What is in this article?:
- Successful Alliances Are Reliant On Trust & Consistency
- Cattle feeding is the fulcrum
- Trust underpins success
A brand is only a brand if it delivers on the promise to consumers every time. Industry experts take a look at the future of beef industry alliances.
Trust underpins success
Along with adding value and efficiency, John Butler, CEO of Beef Marketing Group (BMG), explains that successful alliance relationships become something of a self-fulfilling prophecy. The more partners work together, the more they discover other opportunities by which they can benefit.
“We work continually to better understand what has value to our partners, and what we can do to contribute to that,” Butler says. He adds, “There continues to be opportunities for producers beyond their own segment that can provide benefit.”
BMG is a cattle feeding and marketing cooperative, with members in Kansas and Nebraska.
“For us, alignment is about relationships rather than vertical integration. That takes a lot of trust,” Butler says. “In the partnership we’ve developed with Tyson, we provide them consistent cattle on a consistent basis, and we receive a competitive price ... We’re also working with Tylson to develop unique relationships with their customers.”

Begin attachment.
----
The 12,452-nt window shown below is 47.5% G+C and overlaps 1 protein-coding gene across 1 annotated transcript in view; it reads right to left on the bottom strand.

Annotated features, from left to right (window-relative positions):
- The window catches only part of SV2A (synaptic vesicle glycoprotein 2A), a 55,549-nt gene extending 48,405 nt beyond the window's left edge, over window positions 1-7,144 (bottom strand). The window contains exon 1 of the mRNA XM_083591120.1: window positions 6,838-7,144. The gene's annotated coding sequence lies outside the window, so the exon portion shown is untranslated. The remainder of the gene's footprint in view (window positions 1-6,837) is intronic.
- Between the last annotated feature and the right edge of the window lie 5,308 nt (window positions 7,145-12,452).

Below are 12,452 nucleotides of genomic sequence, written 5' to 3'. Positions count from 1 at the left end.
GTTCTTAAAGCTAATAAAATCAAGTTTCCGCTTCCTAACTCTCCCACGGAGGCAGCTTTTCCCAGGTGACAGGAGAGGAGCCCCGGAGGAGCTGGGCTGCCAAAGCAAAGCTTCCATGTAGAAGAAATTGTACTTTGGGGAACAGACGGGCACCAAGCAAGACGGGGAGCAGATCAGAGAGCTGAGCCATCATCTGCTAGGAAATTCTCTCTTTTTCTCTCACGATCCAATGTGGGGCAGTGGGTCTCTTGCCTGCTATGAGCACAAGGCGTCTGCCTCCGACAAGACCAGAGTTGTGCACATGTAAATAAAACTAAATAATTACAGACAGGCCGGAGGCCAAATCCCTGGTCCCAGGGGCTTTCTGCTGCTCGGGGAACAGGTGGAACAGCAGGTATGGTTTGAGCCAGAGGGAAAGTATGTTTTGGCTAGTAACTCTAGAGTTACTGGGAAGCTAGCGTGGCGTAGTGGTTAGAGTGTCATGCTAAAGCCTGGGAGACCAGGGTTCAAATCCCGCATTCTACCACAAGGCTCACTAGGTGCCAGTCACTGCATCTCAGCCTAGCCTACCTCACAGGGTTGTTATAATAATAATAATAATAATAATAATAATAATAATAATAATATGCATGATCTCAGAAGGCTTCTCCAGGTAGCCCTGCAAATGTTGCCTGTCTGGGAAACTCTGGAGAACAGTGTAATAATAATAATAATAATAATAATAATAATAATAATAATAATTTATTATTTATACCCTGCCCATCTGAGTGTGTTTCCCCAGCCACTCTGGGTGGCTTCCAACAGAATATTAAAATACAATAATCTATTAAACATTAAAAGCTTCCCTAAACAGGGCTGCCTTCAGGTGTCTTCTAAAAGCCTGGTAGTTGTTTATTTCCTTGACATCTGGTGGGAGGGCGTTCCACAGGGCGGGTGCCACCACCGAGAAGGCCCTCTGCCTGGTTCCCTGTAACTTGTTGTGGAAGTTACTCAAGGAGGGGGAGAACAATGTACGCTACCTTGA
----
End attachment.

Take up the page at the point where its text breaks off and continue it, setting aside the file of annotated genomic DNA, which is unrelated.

Both Friona and BMG help customers develop and sustain competitive product differentiation. At the same time, they verify the management that goes into growing and feeding the cattle that become the differentiated product.
“With verification, we’re bringing them something that has more value,” Butler says. “It’s not just us saying it, we’re verifying it.”
Especially with the high cost of beef compared to alternative consumer proteins, Herring says, “We have to validate the value proposition for the consumer.”
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“I think alliances are a prerequisite for our industry to be sustainable. Other proteins aren’t sitting on their hands,” Butler says.
Thinking about the sometimes bumpy and relatively short history of beef cattle alliances, Butler adds, “There have been a number of alliance attempts that have been frustrating. As an industry, we must remain steadfast in our commitment to building a better mousetrap, if that’s what it takes.”
Herring adds, “I think the alliance concept has to grow. It’s the future of the cattle business in this country, if there is going to be one.”
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